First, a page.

Employers themselves have the power to select a different provider or work with the pension provider to build new funds, says Kind. "That's really powerful because it's not just you switching your money then, it's your entire workplace, which is potentially hundreds of people."

Very few pension funds currently have policies that exclude fossil fuels from their investments (Credit: Javier Hirschfeld/Getty Images)

Very few pension funds currently have policies that exclude fossil fuels from their investments (Credit: Javier Hirschfeld/Getty Images)

Caroline Hopper, a copywriter and previously a campaign adviser at the Make My Money Matter pension campaign, became concerned about her own pension investments after reading a report about responsible investing at work. After some digging around in her pension, she discovered its top 10 holdings were in FTSE 100 companies, including British American Tobacco, Royal Dutch Shell and BP. "They're things that I didn't want to be investing in," she says.

She initially switched to the ethical fund offered by the same pension provider, but began finding that many of her colleagues at work were also concerned. In response, her employer decided to offer a more diverse option.

"They got a financial advisor in to set up what's effectively a personal pension for each one of us, but our employer still contributes into it," says Hopper. "Some people used the chance to consolidate other pensions, but a lot of us ended up with what we now consider to be much more sustainable funds, which are also performing much better."

Investing in solutions

For people with these more flexible pensions, or looking to invest money themselves in another way, a whole world of sustainable finance opens up.

Interest in sustainable investment is rising fast – a record $20.6bn (£15.1bn) was put into sustainable funds in the US in 2019, nearly four times as much as the previous 2018 record, according to data provider Morningstar.

Beside the ethics of avoiding contributing to climate change, there is also an increasing awareness of climate risk – the threats posed to some investments both by the physical impacts of climate change and by future policies to tackle emissions. Even BlackRock, the world's largest money manager in charge of an enormous $7tn (£5tn) in assets, is recognising this now: its chairman Larry Fink last year wrote to clients warning about climate risk and outlining plans "place sustainability at the centre" of its investment approach.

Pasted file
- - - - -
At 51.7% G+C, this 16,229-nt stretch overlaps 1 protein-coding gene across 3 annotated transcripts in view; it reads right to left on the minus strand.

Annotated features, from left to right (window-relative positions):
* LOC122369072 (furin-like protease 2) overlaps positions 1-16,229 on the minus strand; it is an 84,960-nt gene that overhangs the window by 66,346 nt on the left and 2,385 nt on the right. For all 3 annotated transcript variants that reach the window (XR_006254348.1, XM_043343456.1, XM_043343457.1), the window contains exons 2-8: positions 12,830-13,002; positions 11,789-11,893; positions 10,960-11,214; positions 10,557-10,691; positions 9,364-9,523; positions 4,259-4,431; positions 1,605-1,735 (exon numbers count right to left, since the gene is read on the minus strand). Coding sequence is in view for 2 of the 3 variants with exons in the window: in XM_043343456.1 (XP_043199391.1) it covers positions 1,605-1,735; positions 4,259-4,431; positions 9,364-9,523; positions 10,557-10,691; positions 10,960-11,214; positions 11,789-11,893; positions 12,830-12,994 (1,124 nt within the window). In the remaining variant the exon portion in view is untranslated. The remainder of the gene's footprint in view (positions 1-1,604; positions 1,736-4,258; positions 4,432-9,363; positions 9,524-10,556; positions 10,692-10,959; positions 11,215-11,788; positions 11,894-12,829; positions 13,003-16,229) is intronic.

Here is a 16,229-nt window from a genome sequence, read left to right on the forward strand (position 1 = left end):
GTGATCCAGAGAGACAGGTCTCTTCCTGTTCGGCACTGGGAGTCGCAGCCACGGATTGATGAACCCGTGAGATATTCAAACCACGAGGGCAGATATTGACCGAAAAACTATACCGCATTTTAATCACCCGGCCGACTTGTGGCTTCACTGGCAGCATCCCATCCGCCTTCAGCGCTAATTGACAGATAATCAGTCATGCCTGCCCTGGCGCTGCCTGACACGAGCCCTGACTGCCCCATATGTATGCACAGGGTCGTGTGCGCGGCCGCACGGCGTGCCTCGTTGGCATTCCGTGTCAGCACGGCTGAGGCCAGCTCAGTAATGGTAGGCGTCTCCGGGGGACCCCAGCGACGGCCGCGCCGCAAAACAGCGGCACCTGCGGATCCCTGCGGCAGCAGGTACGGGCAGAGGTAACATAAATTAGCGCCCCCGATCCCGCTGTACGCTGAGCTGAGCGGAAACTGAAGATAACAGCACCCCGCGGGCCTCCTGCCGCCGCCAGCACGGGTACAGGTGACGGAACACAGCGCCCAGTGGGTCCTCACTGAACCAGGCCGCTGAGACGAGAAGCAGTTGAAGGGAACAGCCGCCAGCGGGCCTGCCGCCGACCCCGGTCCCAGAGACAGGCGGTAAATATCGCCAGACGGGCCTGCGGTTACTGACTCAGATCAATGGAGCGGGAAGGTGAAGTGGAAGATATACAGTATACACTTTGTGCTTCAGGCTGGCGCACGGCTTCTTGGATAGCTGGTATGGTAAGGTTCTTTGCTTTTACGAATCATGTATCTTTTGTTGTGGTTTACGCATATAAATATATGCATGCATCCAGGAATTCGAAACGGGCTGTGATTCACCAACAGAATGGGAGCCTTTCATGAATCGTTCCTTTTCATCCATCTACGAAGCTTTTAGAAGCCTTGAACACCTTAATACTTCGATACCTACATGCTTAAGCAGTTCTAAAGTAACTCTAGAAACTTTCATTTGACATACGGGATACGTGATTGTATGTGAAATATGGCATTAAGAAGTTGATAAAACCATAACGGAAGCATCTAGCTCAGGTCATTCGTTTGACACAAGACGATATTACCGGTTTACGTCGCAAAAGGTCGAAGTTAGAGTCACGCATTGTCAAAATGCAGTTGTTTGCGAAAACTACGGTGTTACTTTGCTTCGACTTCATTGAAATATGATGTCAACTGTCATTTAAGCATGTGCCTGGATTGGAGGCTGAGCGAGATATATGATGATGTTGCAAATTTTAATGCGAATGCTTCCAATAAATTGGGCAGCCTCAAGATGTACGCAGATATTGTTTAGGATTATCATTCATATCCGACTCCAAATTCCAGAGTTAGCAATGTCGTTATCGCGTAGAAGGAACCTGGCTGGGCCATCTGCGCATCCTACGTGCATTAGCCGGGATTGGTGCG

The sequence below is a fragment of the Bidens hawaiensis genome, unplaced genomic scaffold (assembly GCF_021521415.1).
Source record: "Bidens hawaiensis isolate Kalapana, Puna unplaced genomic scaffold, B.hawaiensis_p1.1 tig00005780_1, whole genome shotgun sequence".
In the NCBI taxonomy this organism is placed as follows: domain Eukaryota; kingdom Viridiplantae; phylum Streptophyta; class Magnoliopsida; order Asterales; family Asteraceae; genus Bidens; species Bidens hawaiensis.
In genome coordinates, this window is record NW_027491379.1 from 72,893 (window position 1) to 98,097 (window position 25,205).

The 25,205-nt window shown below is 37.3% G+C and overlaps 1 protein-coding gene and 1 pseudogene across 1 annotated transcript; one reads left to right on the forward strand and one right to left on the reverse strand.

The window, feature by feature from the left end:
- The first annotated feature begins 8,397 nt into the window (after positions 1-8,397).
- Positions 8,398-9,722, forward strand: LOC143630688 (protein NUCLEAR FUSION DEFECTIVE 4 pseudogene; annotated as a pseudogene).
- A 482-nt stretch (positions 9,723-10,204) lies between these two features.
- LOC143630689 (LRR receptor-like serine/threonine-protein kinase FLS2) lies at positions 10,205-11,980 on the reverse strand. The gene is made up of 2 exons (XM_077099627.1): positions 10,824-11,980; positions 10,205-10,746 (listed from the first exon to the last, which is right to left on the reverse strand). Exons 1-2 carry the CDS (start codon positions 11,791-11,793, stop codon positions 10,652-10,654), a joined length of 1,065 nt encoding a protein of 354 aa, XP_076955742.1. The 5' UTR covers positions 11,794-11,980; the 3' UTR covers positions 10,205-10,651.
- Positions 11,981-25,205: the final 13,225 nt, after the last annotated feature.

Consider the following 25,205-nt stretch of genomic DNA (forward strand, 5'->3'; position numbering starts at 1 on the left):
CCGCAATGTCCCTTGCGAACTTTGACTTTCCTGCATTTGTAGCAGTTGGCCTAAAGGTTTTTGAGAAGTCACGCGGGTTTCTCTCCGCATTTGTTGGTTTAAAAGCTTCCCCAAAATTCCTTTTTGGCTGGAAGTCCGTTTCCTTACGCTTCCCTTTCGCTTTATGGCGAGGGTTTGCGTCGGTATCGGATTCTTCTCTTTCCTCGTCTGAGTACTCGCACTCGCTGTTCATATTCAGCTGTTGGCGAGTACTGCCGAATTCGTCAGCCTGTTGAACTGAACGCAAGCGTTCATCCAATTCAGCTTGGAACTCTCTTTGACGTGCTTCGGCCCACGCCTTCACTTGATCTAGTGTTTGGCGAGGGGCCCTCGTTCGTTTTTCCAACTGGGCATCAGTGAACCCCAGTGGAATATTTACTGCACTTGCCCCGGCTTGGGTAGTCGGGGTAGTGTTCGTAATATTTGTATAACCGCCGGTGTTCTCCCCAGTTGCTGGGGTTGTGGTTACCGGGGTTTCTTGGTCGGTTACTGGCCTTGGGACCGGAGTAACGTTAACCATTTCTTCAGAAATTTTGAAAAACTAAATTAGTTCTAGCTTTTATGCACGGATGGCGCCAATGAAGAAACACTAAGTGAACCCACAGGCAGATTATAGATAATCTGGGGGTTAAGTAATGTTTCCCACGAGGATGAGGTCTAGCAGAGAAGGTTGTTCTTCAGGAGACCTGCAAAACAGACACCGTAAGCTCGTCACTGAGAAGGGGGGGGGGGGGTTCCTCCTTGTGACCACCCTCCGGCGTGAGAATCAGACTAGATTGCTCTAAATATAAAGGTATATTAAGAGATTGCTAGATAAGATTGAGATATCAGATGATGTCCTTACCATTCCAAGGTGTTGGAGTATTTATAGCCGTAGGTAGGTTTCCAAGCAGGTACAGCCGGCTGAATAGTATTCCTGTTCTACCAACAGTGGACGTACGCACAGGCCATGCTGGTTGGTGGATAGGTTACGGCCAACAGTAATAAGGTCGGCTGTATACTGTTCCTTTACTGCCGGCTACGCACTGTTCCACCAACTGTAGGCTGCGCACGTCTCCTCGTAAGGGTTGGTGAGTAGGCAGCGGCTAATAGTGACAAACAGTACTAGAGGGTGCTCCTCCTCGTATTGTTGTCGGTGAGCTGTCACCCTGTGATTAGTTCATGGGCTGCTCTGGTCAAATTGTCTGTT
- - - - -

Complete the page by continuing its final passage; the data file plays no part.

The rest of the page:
Growing numbers of financial institutions are making sustainability and tackling climate change an important part of what they do (Credit: Javier Hirschfeld/Getty Images)

Growing numbers of financial institutions are making sustainability and tackling climate change an important part of what they do (Credit: Javier Hirschfeld/Getty Images)

Impact investments, which specifically aim to have a positive impact on the world, are also on the rise. Intermediary platforms such as Nutmeg and Hargreaves Lansdown allow small-scale investors to align their money with their own priorities, while sites like Ethex and Tickr specifically channel investments into companies trying to make a positive difference.

Green donations

Charities are responsible for a huge amount of investment. The 86,000 charitable foundations in the US hold around $870bn (£640bn) in combined assets, and while a small percentage of this is spent each year, much of it remains invested on Wall Street. If you are donating to charity, could your donation end up being invested somewhere you don't want it to be?

A host of institutions across the world have now committed to divest from fossil fuels. It may be worth checking if the recipient of your donation is one of them and, if not, if it is taking action on climate in another way, such as stewardship.

It's probably wise to let the bank, university or other institution know about your concerns or the reason you are switching

Another consideration, especially if donating to a university, is what your money will be used for. "If people are making donations to universities, which, for example, are undertaking loads of research for fossil fuel companies, they may decide they wish to give their money elsewhere, or to earmark their donations for departments which are researching solutions to climate change," says Rouse.

It may also help to find out if the institution also accepts money from fossil fuel companies in case that influences where you choose to donate.

In all these situations, it's probably wise to let the bank, university or other institution know about your concerns or the reason you are switching.

Who knows – it may just help to shift their gauge a little more towards climate action too.

* Jocelyn Timperley is a freelance climate change reporter. You can find her on Twitter @jloistf.